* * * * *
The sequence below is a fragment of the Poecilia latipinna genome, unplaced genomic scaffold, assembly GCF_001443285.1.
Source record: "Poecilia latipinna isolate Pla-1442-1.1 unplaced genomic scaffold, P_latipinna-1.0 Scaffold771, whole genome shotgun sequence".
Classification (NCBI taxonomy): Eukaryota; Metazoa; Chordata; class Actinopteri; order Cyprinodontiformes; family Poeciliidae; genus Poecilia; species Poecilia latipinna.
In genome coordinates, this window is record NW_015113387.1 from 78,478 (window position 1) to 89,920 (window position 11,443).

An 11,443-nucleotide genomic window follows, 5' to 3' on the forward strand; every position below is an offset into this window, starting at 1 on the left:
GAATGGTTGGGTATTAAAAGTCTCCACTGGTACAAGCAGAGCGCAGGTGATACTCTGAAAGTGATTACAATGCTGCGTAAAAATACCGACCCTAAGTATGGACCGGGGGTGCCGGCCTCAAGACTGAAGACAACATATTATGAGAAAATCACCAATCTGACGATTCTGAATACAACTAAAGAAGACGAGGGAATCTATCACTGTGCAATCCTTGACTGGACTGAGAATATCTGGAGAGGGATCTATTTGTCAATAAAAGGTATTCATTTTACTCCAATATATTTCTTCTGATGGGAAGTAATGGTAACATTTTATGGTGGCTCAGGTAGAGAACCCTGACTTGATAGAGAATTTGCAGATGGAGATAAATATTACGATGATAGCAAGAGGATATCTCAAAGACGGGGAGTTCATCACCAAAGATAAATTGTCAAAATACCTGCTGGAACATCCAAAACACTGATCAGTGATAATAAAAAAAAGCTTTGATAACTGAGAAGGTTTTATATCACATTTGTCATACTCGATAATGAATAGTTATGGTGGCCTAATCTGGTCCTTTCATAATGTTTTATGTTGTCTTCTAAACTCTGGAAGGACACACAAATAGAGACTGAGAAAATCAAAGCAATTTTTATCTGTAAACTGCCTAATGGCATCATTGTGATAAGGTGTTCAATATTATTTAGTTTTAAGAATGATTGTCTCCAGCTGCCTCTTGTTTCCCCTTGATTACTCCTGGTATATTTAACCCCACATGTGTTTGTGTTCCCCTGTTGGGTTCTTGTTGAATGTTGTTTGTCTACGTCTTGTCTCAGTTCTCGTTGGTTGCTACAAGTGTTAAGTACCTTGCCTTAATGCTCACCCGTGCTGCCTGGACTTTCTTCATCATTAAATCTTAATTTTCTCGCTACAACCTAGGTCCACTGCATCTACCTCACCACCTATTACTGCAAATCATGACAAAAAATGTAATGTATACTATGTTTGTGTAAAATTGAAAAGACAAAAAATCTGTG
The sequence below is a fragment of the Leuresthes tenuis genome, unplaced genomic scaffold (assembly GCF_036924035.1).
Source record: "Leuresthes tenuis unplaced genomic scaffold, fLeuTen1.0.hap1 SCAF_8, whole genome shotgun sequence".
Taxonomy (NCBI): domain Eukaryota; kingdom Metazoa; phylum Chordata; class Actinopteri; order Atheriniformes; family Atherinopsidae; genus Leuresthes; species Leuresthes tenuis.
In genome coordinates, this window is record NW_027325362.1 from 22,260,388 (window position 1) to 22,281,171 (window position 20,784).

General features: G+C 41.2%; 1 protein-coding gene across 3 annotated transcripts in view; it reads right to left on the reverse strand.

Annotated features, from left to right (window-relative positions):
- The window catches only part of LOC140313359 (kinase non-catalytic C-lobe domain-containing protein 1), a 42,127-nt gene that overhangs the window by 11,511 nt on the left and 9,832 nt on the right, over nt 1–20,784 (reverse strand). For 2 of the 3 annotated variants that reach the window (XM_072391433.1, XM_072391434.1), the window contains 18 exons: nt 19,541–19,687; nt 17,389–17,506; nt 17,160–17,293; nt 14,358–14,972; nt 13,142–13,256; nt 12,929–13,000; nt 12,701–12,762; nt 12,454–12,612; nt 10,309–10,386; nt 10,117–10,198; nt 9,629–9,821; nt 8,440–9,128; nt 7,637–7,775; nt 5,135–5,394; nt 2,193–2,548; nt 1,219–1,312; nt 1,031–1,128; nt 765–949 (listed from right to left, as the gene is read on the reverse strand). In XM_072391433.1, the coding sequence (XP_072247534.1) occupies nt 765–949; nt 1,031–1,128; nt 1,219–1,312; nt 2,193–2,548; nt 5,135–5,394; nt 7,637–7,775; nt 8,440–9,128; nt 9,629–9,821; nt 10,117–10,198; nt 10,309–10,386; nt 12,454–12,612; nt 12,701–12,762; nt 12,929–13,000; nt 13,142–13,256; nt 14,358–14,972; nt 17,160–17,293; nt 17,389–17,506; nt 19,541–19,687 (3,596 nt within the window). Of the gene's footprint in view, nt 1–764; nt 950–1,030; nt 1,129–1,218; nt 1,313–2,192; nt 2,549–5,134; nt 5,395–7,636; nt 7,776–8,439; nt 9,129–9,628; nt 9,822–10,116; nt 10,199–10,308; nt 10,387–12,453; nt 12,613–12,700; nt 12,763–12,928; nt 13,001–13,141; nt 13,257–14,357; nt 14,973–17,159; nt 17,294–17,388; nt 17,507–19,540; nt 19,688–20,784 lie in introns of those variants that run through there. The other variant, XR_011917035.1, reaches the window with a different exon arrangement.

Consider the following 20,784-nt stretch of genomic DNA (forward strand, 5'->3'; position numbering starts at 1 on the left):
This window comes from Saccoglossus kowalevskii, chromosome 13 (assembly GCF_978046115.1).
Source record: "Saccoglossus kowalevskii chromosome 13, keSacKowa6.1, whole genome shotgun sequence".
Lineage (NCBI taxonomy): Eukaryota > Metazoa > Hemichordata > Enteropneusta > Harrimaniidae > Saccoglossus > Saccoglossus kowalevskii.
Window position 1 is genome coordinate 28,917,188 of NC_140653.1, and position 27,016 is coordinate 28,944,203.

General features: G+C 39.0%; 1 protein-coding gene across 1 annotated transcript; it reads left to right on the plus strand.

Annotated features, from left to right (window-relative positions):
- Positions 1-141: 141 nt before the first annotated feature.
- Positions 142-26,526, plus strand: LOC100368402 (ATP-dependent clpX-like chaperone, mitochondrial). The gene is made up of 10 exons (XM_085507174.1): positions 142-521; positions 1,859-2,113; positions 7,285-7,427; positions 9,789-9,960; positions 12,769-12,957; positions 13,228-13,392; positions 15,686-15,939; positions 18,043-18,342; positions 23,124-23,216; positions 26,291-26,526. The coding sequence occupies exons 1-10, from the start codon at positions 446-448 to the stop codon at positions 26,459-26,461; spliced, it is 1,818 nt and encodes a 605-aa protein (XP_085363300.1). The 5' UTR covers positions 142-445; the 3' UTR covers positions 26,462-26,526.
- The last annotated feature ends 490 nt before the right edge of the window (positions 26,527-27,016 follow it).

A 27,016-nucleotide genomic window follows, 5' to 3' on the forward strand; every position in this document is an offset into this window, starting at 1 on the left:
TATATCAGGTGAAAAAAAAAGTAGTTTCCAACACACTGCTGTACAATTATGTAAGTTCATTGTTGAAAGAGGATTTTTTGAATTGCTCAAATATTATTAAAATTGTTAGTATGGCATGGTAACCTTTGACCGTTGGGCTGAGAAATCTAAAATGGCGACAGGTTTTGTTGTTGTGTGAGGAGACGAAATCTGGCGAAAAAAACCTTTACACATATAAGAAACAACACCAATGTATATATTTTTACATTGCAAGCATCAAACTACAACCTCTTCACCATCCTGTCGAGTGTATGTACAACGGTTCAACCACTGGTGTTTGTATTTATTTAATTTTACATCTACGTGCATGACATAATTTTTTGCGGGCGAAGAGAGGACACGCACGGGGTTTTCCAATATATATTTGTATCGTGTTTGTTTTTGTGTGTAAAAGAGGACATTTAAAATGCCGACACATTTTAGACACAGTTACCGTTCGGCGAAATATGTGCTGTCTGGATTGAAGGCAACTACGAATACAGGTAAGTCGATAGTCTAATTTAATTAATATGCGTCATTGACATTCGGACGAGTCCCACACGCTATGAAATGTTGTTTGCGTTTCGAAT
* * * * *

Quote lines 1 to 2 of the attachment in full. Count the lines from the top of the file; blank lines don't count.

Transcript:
The sequence below is a fragment of the Poecilia latipinna genome, unplaced genomic scaffold, assembly GCF_001443285.1.
Source record: "Poecilia latipinna isolate Pla-1442-1.1 unplaced genomic scaffold, P_latipinna-1.0 Scaffold771, whole genome shotgun sequence".